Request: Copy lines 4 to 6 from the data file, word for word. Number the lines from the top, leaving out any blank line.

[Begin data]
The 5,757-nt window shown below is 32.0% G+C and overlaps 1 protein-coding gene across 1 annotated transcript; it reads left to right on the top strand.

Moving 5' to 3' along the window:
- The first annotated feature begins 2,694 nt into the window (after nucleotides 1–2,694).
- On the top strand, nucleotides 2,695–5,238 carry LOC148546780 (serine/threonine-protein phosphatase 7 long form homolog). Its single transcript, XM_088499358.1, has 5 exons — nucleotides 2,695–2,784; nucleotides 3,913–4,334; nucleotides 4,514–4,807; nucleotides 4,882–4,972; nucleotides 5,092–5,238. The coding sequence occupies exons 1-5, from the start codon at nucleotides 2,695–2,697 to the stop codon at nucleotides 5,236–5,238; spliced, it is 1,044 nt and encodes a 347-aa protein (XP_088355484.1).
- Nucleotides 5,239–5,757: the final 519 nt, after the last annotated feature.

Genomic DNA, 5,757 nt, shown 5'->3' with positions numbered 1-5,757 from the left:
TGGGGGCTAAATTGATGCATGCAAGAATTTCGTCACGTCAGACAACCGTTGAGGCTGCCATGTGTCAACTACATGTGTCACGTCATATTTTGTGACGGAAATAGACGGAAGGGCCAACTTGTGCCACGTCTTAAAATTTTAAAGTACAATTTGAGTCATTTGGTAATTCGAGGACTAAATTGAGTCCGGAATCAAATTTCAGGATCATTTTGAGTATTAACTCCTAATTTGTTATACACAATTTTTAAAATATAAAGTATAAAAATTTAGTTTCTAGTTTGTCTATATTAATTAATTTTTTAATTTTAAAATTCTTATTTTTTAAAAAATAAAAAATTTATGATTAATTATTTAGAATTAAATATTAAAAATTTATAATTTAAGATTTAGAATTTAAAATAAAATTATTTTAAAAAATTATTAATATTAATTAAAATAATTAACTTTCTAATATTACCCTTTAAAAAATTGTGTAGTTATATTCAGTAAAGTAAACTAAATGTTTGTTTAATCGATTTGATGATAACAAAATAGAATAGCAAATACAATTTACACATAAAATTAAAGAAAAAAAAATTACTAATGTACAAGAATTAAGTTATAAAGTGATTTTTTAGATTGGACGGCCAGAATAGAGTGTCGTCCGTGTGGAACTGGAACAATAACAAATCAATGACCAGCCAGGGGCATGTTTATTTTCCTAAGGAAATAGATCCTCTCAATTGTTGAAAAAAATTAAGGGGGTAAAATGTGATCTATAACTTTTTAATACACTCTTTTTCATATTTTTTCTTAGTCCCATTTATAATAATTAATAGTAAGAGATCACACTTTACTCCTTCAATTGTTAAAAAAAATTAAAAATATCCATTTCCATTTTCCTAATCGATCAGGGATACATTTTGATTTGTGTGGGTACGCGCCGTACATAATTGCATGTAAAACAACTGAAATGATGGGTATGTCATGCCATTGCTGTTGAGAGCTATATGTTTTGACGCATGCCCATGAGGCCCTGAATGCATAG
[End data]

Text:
- On the top strand, nucleotides 2,695–5,238 carry LOC148546780 (serine/threonine-protein phosphatase 7 long form homolog). Its single transcript, XM_088499358.1, has 5 exons — nucleotides 2,695–2,784; nucleotides 3,913–4,334; nucleotides 4,514–4,807; nucleotides 4,882–4,972; nucleotides 5,092–5,238. The coding sequence occupies exons 1-5, from the start codon at nucleotides 2,695–2,697 to the stop codon at nucleotides 5,236–5,238; spliced, it is 1,044 nt and encodes a 347-aa protein (XP_088355484.1).
- Nucleotides 5,239–5,757: the final 519 nt, after the last annotated feature.

Genomic DNA, 5,757 nt, shown 5'->3' with positions numbered 1-5,757 from the left: